86 It is difficult to determine the exact number because a few of the files are disorganized and it is not clear to what case they refer.

87 It is difficult to determine exactly how many homicides were reported to the police in colonial Ghana during this period because there are gaps in the official record. I have not been able to find Blue Books for 1938–1940 and the publication ceased after 1943. From 1930 to 1937 there were 751 murders reported by the police, which meant an average of 94 a year. However, beginning in 1937 and in 1941, 1942, and 1943 the annual homicide rate averaged slightly over 200. If one assumes that this was what it was during the war years and that it remained at this rate after the war, this would mean that the total number of homicides from 1930 to 1948 would have been a little less than 3,000. On average, from the statistics that do exist, we see that 43 per cent of them were tried in the superior courts. From this admittedly rough estimate, the 220 cases in PRAAD, Accra, CSO 15/3 would be about 7·5 per cent of the total number of homicides in colonial Ghana and about 17·4 per cent of those that were tried in the superior courts.

88 However, there are some significant gaps. Beginning with the Second World War, the collection becomes erratic; furthermore, the paper shrunk dramatically in size from a high point of over fifty pages in the late 1920s to six pages during the war years. In the smaller paper there was much less local news.

89 ‘Dr. Knowles and Ashanti justice’, 1588.

90 There are no cases in CSO 15/3 for the Northern Territories before 1933.

91 For example, there was a riot in Nsuta, a small village 38 kilometers north-east of Kumasi, in 1933, where six people were killed. Gold Coast Independent, 1 Jul. 1933, 610. A week later there was a fight between Hausas and Krobos at Jumapo, in New Juaben, that left one person dead. Gold Coast Independent, 8 Jul. 1933, 634. In 1938 there was a riot over a stool succession dispute in the small coastal town of Nungua, 18 kilometers to the east of Accra, in which one person was killed. Gold Coast Independent, 9 Jul. 1938, 638. Individuals were tried in the Colony's courts for such murders. For example, Kofi Anno was executed for shooting an opponent in a riot arising out of a succession dispute: PRAAD, Accra, CSO 15/3/116, Rex v Kofi Anno, 1–5 Apr. 1937.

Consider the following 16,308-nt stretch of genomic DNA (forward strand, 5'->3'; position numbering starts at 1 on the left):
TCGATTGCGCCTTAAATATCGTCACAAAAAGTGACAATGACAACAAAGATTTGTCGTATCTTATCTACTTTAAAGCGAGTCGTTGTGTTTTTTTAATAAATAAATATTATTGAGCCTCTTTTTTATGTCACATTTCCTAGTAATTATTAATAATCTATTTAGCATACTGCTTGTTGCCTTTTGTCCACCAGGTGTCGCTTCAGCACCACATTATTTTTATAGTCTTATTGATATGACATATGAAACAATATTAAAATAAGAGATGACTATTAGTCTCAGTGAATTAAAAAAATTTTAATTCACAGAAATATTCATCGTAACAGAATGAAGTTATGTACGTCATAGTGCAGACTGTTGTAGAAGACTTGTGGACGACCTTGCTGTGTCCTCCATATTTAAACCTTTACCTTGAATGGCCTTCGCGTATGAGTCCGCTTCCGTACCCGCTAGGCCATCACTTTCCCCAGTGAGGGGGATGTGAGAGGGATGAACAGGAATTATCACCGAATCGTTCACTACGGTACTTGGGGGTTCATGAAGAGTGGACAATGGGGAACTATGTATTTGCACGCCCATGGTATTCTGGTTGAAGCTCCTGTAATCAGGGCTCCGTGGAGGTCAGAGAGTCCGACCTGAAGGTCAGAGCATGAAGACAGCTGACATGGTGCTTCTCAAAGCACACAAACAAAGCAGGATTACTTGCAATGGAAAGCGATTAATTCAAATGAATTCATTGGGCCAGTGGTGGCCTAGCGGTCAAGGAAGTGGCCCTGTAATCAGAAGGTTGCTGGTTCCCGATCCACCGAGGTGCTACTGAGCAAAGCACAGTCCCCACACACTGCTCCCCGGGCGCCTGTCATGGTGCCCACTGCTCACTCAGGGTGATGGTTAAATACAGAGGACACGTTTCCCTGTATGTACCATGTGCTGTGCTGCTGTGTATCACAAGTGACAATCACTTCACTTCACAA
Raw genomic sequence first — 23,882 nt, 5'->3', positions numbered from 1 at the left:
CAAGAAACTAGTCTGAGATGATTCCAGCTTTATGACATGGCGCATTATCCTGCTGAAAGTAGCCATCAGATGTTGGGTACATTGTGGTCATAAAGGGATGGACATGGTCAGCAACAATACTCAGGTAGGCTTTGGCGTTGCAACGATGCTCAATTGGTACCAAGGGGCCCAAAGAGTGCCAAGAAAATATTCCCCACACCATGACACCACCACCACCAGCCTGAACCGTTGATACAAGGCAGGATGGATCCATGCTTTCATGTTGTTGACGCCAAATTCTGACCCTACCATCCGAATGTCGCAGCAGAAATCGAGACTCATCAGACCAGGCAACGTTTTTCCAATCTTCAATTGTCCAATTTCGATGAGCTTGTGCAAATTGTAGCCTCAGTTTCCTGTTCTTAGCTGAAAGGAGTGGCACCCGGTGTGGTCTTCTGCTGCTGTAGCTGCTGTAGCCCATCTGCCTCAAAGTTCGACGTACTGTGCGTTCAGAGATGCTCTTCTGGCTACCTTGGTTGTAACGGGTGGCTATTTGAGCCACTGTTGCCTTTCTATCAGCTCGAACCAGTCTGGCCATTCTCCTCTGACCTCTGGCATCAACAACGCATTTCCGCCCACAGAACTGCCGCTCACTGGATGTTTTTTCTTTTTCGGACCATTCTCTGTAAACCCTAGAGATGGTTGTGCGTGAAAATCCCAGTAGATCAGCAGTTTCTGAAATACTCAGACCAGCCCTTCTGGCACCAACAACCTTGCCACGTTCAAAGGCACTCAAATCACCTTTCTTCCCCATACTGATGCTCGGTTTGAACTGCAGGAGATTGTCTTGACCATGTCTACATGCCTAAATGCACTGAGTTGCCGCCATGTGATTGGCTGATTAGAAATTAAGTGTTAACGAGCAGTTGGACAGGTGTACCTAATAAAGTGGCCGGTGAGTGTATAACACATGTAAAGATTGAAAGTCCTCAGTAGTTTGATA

92 One in 1933 involved the leader of a ‘religious cult’ who, in an altercation with an African superintendent of police, had thrust a spear through the latter's body (PRAAD, Accra, CSO 15/3/77–9, Rex v Kofi Dankor). Another, in 1937, had resulted from a shooting after a riot (PRAAD, Accra, CSO 15/3/116, Rex v Kofi Anno), and then there were the two celebrated ritual murders: the Kibi and the Elmina murder cases of 1943 and 1945 respectively (Rathbone, Murder; Gocking, R., ‘A chieftaincy dispute and ritual murder in Elmina, Ghana, 1945–6’, Journal of African History, 41:2 (2000), 197219).

93 The appeal had to be done within ten days of the conviction and there were several cases where court appointed lawyers failed to meet this deadline.

94 ‘Death of Mr. Justice Woolhouse Bannerman’, 281.

95 PRAAD, Accra, CSO 15/3/21, Rex v Kofi Fofie, 23 May 1934.

96 PRAAD, Accra, CSO 15/3/122, Rex v Kugblena Akwasi, 16–17 Aug. 1937.